Thesis Research

* Senior Project in Biochemistry
Michaela Pfieffer '96

"cAMP concentrations influence amino acid uptake in Saccharomyces cerevisiae."


Studies of the growth of Saccharomyces cerevisiae show that adenosine 3',5' - cyclic monophosphate (cAMP) plays an important role in the shift from fermentive to oxidative metabolism (the diauxic shift). It has been suggested that the RAS/cAMP pathway monitors nutrient availability and provides a signal to the yeast cell whether to continue into other stages in the cell cycle. Ras is known to signal glucose availability exhibiting a sharp rise in cAMP production upon the addition of glucose to glucose starved cells. This change in adenylate cyclase activity has not been observed in similar experiments performed with nitrogen as the limiting nutrient. Thevelein (1992) proposed a model for nitrogen signaling in Saccharomyces cerevisiae whereby an alternate pathway communicates with the Ras pathway at the level of cAMP-targeted protein kinases. The objective of this study was to determine if cAMP could signal nitrogen availability by influencing amino acid transport into the yeast cell. To quantitate amino acid uptake, we measured the activity of the specific high affinity permease, general amino acid permease (Gap1). Gap1 has the capacity to transport almost all amino acids including cirtrulline. Gap1 activity was measured as a function of C14-citrulline uptake by the cells. The strain used in these experiments had a mutation in the cyr1- locus rendering it unable to synthesize cAMP, and had a cam mutation which made the cell membrane permeable to cAMP. Cells were grown up in a media containing varied concentrations of cAMP, and were assayed for C14-citrulline uptake at points during exponential growth. We found that there was a distinct trend in amino acid uptake which decreased as cAMP concentrations were increased. This result suggested that some region in the RAS/cAMP pathway, upstream of protein kinase A, was sensitive to nitrogen availability. By actively influencing the production of cAMP, this region in the pathway effectively regulated the amount of amino acids taken in by the yeast cell.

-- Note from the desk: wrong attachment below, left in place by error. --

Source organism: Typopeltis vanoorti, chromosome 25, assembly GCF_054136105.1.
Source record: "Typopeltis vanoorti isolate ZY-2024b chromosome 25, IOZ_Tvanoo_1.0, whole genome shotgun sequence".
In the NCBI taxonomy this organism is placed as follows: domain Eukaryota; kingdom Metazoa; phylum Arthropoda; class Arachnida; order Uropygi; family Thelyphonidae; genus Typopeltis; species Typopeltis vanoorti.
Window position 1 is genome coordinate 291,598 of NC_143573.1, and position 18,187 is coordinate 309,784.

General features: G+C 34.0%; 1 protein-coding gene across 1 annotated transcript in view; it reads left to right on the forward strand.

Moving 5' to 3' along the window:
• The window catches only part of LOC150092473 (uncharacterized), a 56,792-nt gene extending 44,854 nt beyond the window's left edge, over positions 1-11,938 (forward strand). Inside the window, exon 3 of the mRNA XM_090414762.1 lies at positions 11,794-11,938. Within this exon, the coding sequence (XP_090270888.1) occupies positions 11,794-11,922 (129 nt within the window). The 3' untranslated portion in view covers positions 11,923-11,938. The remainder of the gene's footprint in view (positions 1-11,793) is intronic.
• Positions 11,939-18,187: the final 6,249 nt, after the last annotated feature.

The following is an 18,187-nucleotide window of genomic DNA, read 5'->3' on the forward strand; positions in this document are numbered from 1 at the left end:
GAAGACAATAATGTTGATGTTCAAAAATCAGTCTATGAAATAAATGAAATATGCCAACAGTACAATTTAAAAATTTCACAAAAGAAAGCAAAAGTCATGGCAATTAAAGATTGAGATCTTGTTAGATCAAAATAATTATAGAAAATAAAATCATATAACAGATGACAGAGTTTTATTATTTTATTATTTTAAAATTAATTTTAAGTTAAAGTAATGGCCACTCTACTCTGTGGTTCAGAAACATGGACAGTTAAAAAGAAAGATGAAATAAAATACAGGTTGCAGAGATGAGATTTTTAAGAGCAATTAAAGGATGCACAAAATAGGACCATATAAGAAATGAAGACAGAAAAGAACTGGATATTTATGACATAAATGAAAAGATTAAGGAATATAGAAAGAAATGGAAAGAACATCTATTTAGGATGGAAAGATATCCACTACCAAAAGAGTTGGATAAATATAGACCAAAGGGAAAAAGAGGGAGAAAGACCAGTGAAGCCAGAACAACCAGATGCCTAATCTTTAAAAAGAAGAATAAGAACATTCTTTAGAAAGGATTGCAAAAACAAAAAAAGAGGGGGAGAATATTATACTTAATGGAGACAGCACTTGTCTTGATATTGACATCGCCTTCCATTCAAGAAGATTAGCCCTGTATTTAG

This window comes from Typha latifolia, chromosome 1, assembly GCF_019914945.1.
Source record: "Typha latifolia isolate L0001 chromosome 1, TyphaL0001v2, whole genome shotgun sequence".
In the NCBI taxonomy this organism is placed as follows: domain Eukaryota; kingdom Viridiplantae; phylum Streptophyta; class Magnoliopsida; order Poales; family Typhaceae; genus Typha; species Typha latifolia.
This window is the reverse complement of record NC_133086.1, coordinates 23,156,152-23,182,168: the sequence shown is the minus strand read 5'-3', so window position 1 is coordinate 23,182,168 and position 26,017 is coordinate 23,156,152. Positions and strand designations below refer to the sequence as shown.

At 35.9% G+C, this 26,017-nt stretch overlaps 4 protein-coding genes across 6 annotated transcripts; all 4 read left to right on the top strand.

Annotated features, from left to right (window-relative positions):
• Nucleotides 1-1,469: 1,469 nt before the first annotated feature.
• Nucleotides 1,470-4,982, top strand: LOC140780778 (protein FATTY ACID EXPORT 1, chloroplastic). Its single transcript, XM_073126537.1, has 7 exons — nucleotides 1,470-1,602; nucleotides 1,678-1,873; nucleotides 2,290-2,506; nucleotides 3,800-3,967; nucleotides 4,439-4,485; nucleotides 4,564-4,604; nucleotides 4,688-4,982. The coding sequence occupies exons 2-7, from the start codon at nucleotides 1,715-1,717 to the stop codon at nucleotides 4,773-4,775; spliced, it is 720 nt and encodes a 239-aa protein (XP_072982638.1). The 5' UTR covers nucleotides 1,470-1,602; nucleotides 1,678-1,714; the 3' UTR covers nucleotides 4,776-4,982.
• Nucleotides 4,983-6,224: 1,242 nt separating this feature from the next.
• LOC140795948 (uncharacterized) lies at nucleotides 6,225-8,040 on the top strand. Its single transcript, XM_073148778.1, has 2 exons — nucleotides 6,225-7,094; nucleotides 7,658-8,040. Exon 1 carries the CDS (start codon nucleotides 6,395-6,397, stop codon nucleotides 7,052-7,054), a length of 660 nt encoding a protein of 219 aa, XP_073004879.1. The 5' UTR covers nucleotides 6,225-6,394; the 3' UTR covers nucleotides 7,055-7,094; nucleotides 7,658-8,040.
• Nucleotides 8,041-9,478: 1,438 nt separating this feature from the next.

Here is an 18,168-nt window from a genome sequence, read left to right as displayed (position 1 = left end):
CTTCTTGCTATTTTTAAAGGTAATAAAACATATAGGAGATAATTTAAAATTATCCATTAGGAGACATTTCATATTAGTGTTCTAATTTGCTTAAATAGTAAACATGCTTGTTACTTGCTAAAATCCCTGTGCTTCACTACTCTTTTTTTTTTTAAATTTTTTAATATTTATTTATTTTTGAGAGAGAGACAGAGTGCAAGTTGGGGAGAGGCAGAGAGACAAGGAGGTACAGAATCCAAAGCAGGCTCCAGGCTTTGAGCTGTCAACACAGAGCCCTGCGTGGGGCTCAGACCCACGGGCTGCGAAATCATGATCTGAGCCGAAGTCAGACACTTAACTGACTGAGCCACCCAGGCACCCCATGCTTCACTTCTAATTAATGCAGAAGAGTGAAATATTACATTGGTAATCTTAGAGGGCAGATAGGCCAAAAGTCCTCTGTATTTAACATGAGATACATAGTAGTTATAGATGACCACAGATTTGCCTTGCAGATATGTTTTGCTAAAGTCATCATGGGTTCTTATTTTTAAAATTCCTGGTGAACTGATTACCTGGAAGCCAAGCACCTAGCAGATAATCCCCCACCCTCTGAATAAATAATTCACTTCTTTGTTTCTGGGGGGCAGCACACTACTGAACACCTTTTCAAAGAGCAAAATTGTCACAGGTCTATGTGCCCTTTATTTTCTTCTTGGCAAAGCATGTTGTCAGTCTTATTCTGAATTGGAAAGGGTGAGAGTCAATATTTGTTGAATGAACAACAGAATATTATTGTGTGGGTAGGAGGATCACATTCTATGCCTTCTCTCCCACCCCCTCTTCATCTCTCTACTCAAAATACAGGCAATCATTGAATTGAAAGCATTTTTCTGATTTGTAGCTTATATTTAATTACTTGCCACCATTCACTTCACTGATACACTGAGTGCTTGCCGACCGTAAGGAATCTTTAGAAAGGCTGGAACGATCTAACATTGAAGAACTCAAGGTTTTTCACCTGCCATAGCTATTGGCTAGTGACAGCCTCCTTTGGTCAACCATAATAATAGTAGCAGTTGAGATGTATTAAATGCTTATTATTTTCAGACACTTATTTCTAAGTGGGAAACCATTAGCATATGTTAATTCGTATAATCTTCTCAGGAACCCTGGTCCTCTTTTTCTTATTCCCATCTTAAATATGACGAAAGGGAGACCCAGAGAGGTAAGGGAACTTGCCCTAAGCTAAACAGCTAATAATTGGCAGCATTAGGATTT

The effects of cAMP concentration on amino acid
uptake in Saccharomyces cerevisiae: